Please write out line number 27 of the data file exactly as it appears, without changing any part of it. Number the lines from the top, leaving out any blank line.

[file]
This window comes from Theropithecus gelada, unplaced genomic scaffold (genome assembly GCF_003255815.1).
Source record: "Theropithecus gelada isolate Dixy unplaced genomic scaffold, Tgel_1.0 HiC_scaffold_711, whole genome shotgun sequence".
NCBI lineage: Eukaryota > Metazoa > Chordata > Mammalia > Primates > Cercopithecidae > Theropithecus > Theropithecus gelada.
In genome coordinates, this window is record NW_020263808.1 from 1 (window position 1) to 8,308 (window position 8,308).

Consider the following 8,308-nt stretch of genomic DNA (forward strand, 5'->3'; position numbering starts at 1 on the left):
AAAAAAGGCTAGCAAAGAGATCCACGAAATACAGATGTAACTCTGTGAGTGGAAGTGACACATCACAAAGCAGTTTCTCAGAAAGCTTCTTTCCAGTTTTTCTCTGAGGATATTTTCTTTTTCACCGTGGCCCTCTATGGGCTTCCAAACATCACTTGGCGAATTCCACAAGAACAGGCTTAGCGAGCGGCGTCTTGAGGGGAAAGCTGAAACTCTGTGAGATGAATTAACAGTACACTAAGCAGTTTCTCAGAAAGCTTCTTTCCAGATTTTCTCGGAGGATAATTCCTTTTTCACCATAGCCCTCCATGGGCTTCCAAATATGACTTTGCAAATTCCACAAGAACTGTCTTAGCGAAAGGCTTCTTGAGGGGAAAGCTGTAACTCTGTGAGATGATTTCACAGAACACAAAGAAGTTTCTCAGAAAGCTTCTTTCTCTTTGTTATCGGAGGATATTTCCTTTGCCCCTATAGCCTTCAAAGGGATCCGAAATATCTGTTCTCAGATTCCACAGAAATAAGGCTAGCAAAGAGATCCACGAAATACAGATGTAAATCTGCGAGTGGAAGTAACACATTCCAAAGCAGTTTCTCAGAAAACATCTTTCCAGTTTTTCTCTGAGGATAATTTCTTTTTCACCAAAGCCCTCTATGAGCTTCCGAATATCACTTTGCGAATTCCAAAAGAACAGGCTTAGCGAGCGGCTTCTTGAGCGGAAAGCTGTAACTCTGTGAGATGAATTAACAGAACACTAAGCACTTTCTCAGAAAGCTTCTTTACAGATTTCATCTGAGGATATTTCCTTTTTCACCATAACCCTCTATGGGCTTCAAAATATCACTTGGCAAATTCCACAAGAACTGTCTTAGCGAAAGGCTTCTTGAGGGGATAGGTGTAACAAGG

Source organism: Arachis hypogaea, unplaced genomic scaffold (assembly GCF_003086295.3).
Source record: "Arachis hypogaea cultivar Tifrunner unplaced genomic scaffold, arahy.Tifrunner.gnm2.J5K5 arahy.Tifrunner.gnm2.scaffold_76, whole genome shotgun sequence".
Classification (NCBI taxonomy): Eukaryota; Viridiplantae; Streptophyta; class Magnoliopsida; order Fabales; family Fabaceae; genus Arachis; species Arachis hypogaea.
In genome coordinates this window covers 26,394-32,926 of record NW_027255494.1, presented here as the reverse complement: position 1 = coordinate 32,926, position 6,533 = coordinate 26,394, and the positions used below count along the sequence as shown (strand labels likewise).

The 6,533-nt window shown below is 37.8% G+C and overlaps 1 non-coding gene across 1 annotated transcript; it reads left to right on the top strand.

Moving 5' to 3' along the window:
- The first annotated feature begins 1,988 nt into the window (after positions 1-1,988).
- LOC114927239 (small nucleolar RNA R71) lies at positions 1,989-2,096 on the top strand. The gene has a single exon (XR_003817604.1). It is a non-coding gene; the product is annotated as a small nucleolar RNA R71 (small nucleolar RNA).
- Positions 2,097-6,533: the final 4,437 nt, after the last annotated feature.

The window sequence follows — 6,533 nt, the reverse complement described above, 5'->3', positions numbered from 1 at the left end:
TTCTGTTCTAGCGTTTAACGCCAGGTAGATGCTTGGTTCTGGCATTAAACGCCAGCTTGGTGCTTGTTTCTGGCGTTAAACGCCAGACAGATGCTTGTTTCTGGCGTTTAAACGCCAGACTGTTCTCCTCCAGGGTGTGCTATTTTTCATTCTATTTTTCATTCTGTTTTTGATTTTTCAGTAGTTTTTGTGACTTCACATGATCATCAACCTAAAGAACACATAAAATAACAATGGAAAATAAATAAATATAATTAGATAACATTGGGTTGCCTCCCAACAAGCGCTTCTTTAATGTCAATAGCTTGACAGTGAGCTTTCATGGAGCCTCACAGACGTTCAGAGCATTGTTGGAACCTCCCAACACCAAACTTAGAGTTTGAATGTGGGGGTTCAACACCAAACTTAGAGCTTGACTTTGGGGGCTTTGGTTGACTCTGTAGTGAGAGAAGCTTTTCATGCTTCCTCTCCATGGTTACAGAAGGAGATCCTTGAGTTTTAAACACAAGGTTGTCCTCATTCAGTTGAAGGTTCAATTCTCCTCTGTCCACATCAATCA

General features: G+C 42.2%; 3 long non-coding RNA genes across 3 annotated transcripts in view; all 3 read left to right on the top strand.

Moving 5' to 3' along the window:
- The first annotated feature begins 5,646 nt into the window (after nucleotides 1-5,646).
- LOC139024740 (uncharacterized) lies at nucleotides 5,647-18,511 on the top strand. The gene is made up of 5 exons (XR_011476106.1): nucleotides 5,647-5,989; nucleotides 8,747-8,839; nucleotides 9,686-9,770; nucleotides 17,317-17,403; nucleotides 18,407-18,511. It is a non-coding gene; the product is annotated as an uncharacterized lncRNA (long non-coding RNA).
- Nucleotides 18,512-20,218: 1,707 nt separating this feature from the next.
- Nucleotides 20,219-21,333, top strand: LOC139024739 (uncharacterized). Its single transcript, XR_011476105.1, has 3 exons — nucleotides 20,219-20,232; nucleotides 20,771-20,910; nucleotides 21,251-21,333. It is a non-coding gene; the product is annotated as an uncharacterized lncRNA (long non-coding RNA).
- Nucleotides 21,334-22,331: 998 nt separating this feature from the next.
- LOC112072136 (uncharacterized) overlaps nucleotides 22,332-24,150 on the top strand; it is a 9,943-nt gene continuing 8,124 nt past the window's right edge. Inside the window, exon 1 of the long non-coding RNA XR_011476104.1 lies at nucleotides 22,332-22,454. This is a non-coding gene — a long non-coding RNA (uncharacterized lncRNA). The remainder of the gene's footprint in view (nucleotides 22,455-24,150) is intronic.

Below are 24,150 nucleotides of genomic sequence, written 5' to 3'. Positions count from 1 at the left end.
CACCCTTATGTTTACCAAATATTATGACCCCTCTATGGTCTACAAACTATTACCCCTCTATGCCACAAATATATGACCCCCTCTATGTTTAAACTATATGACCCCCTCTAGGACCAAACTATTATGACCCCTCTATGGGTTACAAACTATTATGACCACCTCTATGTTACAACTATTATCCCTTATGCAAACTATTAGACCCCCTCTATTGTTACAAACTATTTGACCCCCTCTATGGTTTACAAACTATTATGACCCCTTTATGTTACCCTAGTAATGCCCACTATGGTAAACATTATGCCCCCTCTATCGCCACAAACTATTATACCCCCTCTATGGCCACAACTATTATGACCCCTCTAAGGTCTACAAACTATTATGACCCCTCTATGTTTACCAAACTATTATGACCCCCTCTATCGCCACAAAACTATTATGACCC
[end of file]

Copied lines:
CACCCTTATGTTTACCAAATATTATGACCCCTCTATGGTCTACAAACTATTACCCCTCTATGCCACAAATATATGACCCCCTCTATGTTTAAACTATATGACCCCCTCTAGGACCAAACTATTATGACCCCTCTATGGGTTACAAACTATTATGACCACCTCTATGTTACAACTATTATCCCTTATGCAAACTATTAGACCCCCTCTATTGTTACAAACTATTTGACCCCCTCTATGGTTTACAAACTATTATGACCCCTTTATGTTACCCTAGTAATGCCCACTATGGTAAACATTATGCCCCCTCTATCGCCACAAACTATTATACCCCCTCTATGGCCACAACTATTATGACCCCTCTAAGGTCTACAAACTATTATGACCCCTCTATGTTTACCAAACTATTATGACCCCCTCTATCGCCACAAAACTATTATGACCC